The Recession Reaction Correction in salaries, focus on productivity, and no poaching!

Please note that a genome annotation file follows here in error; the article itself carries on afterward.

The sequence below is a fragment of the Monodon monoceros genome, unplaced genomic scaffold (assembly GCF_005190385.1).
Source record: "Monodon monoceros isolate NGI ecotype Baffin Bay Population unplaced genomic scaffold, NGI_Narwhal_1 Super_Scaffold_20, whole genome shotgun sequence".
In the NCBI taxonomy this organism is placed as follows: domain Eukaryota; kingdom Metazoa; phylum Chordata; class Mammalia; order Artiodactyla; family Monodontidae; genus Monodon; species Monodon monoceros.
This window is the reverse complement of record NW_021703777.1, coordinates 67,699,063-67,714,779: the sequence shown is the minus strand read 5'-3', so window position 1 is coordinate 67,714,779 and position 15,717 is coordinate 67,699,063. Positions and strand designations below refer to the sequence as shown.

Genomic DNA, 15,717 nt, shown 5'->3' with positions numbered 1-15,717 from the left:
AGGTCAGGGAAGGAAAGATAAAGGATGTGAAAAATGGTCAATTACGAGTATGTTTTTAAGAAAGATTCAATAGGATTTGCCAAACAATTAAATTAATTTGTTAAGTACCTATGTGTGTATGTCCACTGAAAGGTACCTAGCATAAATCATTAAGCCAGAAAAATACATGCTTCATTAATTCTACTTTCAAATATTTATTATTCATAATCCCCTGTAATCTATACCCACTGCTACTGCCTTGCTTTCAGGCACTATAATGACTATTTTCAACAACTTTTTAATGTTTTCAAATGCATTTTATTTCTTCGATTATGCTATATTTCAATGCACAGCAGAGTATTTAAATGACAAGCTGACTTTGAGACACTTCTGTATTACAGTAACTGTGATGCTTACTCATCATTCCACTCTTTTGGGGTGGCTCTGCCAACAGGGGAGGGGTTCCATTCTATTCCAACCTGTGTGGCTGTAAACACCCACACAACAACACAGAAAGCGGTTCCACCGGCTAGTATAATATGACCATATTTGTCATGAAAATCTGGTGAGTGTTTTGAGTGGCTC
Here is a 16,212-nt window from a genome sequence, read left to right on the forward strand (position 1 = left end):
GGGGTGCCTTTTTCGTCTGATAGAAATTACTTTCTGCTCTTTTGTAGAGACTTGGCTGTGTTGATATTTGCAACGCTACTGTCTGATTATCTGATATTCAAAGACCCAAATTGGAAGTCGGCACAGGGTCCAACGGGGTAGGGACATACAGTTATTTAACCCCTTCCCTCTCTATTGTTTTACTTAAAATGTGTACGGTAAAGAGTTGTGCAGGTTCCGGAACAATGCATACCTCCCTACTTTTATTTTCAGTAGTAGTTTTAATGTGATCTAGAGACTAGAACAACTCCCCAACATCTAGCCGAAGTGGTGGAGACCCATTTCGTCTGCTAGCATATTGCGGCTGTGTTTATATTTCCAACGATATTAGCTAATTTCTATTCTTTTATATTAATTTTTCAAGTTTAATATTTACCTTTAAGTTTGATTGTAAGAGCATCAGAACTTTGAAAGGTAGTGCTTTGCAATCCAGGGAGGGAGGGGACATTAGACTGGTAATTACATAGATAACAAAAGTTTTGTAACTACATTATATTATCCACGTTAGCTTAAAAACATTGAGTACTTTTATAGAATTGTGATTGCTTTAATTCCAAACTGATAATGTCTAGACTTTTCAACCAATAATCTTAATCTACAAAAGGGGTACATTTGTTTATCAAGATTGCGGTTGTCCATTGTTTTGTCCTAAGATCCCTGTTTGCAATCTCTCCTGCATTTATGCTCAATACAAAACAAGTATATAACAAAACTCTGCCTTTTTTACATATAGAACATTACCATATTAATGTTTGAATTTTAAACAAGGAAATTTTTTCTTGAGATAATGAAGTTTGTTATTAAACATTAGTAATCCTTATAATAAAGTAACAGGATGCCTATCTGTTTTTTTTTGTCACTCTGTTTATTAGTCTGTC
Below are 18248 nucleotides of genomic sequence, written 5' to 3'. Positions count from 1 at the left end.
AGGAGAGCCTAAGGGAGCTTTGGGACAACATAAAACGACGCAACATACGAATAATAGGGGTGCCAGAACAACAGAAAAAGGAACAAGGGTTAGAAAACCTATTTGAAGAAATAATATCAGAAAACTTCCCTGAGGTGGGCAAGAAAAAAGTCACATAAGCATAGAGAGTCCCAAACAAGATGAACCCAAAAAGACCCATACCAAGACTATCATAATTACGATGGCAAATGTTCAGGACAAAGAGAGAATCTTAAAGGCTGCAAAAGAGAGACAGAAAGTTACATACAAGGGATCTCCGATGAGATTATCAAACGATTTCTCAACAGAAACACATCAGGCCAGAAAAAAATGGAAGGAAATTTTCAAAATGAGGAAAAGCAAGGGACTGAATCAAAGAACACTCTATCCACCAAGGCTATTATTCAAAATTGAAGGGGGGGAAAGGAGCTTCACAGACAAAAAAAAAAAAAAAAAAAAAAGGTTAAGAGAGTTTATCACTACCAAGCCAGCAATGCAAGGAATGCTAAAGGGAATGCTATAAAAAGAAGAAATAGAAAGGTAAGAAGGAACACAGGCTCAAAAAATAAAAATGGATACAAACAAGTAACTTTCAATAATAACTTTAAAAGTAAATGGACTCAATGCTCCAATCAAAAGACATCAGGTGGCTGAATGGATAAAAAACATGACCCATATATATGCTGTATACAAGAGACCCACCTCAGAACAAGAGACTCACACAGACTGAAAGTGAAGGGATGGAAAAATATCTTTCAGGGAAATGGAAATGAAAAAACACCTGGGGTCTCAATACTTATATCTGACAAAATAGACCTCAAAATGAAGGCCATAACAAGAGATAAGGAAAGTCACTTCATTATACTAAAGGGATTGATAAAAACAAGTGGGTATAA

nullSix months ago, poaching, job-hopping and inflation of salaries were commonplace in the industry. A fatal (seemingly), self inflicted culture which the industry was grappling with unsuccessfully. Interestingly, one of the lesser negative (or shall we say positive?) effects of the recession is that the spiralling salary structures threatening the Industry‘s cost competitiveness have come under control. Back then no one would have even dreamt that there would be a reversal so soon. Today, things have changed and cost has become very dear, it‘s the survival of the fittest. Be it the studio, or the artist. “Reality had to set in” opines Anibrain‘s Jesh Krishna Murthy, “Going to a situation where artists don‘t make money is certainly not desirable. Neither do we want to be in a situation where India is as expensive as the US. This correction will allow us to remain competitive vis-a-vis the West and emerging economies.” The pain of the unreasonable salary inflations, and the subsequent relief with market corrections is evident as one speaks to the studio heads. To quote Dhruva‘s Rajesh Rao “The extremely bullish phase of the past 3 to 5 years was characterized by 20 to 30% salary increases being taken for granted, and job offers that doubled pay packages instantly … it made many lose sight of the basic requirement of constantly improving skills and performance. There were also times when managers and leads would find it difficult to be critical with their teams, for the fear of losing people. The current market conditions are bringing a much needed correction to those unhealthy trends. It will allow us to become more competitive which is going to be good in the long run.” Crest‘s AK Madhavan agrees. “Though at Crest we were always conservative and pragmatic with our salary structures, the market dynamics were not healthy. All the huge vulgar salaries have now come down to logical and reasonable levels” Toonz India‘s Jayakumar stressed that costs needed to be kept in check in order to stay competitive in the industry. With 60 to 70% of monthly expenditure being salaries, correction is imperative in these trying times. “These days there is an air of caution on the hiring pattern which is directly linked to the project demands in hand. I am getting 100s of applications from experienced people everyday who are aware that the market dynamics are reversing and are willing to forgo fat pursed salaries” he shared. “70% of our cost is staff salaries and it is ideal to have a check on them, I strongly believe this was a correction to make sure that the industry is as productive as possible and is fit for survival. Everyone needs to become cost effective to survive.” He added. Paprikaas Nandish Domlur was perhaps the only one amongst the studios spoken to who was bullish on recruiting. “As a studio we have always been cautious about costs, but that doesn‘t mean we will not ramp up, in fact we are recruiting good talent aggressively.” One thought nags consistently, with layoffs as rampant as the corrections in salary, what about the hundreds and thousands of young students who have invested their time and money into joining courses to pursue an animation career? What about the era of 150% placement guarantees? The recession effect is indicating that institutes might have to shift focus from expanding the number of their franchisees, to ensuring that every student who goes out in the market is equipped with the right fundamentals, training, and work ethic. Or else, things will be really contrary to what has been positioned. Commenting on this Animation Xpress viewpoint, the studios maintained that it was not as if recruitment had completely been stopped but it was just that with the demand supply reversing, the access to experience and talent was much better for studios who were now in a position to select, while earlier they had to just add to the number of seats even if an individual‘s productivity levels were low. Madhavan inputs that, “Whatever the demand supply scenario, I still think there is dearth of trained talent and institutes need to focus on improving the same” Toonz Animation India also has its own chain of Animation Institutes. On being posed with the query of what about the new students given the recruitment situation, Jayakumar opined, “Studios have a pyramid structure in their teams and there is always a constant infusion of fresh talent, for reasons of creativity, as well as cost. Good students who will work hard and hone their talent will always get jobs. It is inefficiency being weeded out and unreasonable salaries that are being corrected. Not the opportunity for good talent to find work” Whatever the case, the era of 150% placement guarantees by institutes, rampant poaching and 150% salary hikes seems to have just passed away. For the time being, or for good, remains to be seen.